How many times has it happened to you that you decide to go for a run and by the time you get ready and leave the apartment, it's raining outside! What do you do then? Do you run despite the rain, wait for it to calm down, or give up running altogether?
In this or a number of other ways, the weather can affect our training, so it is important to be aware of the fact that different weather (un)opportunities can affect our activities and adapt to them.
The weather can affect our exercise routine in different ways. One of the most obvious is that on sunny days we all want to move, be active and play sports, while on rainy days we just want to stay in bed and watch TV.
Excessive heat, too much cold, wind, precipitation of any kind, threat of precipitation of any kind, and higher than average humidity are just some of the weather conditions that directly affect the quality of our training and our will to start training in the first place.
Even if you're one of those people who doesn't let the rain or wind get in the way of their plans, you're surely aware of how the weather affects how you sweat, breathe, or how your muscles react differently, given the outside conditions.But you can train in almost any weather if you know how to adapt and prepare properly: if it's hot, drink more fluids and use sunscreen, and if it's cold, dress in layers, avoid icy surfaces and also drink enough fluids.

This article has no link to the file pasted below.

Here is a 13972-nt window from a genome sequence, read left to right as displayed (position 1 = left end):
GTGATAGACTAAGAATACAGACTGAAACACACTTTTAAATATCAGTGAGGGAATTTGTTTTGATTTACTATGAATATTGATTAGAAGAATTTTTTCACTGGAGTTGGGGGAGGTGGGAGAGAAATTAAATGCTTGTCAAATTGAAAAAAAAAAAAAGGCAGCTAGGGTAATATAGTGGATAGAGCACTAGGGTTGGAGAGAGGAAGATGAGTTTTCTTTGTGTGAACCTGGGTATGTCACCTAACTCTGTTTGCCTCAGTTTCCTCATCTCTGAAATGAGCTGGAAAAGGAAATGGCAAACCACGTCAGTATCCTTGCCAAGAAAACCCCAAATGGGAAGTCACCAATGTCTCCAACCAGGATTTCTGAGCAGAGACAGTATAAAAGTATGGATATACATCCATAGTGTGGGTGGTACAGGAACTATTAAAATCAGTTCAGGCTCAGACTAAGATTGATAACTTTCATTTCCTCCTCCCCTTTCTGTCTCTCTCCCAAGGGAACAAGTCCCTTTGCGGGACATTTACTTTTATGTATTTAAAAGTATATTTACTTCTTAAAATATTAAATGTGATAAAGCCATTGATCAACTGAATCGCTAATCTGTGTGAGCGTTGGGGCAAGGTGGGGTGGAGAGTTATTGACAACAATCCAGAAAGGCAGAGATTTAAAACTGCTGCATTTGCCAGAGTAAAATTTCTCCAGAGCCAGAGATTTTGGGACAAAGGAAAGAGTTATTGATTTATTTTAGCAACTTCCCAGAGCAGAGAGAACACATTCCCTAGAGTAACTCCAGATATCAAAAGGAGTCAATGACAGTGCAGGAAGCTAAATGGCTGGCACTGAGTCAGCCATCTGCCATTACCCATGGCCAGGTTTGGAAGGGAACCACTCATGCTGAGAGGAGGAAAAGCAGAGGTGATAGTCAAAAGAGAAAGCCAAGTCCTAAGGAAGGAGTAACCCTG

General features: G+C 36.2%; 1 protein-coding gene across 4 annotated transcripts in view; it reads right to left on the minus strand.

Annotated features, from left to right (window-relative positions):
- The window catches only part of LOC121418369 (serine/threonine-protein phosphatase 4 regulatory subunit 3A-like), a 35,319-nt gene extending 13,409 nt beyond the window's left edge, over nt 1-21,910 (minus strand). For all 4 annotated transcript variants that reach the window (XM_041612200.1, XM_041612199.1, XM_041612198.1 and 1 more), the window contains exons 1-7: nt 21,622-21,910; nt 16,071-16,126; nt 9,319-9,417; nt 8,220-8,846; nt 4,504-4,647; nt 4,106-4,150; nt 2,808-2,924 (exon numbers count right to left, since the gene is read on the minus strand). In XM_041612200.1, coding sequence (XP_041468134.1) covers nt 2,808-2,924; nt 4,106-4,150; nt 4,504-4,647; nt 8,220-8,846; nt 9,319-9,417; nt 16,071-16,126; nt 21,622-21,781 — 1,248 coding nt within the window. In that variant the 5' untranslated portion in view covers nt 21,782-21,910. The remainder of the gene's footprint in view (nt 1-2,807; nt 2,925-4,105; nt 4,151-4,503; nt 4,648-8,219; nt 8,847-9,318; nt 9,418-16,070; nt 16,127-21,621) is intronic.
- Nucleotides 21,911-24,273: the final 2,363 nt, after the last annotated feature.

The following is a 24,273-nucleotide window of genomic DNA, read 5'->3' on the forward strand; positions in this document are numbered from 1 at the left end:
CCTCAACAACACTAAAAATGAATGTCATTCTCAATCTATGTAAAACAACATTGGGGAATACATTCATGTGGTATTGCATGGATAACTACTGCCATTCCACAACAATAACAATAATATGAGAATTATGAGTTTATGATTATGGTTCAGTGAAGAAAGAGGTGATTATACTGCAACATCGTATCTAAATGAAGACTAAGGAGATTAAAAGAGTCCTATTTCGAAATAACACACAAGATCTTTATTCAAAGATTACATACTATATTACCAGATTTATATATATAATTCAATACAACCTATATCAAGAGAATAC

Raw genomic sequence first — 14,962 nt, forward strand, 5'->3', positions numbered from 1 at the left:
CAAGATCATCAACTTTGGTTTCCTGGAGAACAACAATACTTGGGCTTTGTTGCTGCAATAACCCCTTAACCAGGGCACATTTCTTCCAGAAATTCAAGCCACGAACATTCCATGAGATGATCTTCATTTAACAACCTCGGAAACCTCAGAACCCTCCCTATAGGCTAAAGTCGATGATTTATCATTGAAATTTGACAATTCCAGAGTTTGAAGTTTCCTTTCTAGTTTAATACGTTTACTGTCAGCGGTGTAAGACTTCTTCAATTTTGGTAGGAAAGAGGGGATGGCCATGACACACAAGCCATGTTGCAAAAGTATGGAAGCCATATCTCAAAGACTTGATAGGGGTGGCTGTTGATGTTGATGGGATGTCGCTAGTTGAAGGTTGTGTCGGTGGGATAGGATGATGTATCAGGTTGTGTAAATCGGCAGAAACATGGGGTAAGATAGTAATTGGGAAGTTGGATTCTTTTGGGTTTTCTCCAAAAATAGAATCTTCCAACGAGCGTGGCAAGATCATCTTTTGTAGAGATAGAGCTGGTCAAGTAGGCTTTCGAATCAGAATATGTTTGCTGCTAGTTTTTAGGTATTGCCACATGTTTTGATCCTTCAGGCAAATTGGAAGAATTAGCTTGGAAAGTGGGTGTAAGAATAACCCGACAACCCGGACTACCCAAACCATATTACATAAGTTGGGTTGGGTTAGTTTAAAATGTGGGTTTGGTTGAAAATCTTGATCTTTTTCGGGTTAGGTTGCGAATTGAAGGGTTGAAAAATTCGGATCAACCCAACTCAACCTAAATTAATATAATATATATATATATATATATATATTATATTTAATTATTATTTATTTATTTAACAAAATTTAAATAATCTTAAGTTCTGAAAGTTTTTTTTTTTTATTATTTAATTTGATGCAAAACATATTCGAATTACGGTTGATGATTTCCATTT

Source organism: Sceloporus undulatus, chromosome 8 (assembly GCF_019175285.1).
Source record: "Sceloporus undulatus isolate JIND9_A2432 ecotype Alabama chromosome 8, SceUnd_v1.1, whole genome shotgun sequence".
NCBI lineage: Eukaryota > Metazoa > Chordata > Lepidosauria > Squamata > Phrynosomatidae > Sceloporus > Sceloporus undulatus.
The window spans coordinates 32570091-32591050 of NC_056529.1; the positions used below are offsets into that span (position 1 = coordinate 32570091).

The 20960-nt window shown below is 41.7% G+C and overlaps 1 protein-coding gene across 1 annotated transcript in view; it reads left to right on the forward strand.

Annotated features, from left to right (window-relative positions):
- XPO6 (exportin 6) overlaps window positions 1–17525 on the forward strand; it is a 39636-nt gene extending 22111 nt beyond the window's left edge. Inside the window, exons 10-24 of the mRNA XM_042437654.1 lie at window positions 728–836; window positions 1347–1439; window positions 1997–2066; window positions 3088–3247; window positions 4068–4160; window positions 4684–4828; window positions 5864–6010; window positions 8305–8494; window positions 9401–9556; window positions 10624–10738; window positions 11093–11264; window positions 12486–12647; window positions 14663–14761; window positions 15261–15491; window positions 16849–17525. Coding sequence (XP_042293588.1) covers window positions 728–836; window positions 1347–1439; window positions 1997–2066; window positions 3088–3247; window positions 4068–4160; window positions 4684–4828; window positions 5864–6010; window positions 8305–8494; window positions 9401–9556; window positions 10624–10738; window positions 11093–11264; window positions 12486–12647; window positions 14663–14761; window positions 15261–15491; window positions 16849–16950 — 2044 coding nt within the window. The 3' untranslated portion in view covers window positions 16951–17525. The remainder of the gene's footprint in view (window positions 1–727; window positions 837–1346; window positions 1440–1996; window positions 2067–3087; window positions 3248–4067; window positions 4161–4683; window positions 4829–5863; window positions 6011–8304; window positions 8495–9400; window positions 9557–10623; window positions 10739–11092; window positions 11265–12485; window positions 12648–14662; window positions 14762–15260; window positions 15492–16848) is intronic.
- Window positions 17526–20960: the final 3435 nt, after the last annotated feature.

- Heat stroke
Heat stroke is a strong and very dangerous reaction to heat. Heat stroke occurs due to (often sudden) excessive increase in body temperature and the inability of the body to maintain the temperature within normal limits. It usually occurs when the humidity in the air is high, during summer heat and humidity – because in such conditions sweating and natural cooling of the body are difficult.
Heat stroke can cause organ damage – including brain damage – and death.
- Cold weather training can strengthen the heart (but only if the heart is healthy)
Cold weather can stiffen the arteries, so the heart has to work harder than usual to pump the blood the body needs. For people with cardiovascular problems, this increased workload on the heart can be dangerous; if a person suffers from heart disease, they should talk to a doctor before training in cold temperatures.
For people with a healthy cardiovascular system, this increased stress on that system in winter can help strengthen the heart (which is also a muscle).
- A runny nose keeps you warm
If you often exercise in the cold, you are familiar with the term “skier's nose”, that is, a runny nose even though you do not have a cold. It is a normal biological process that maintains warmth and proper lung function.
One of the main functions of the nose is to warm and moisten the air we breathe, so that when it reaches the lungs, it is pleasant. And to achieve that, the nose has to add some moisture. When it's very cold, the air is usually dry, and the nose works harder to add moisture. If the nose produces too much fluid, it manifests itself as a runny nose.
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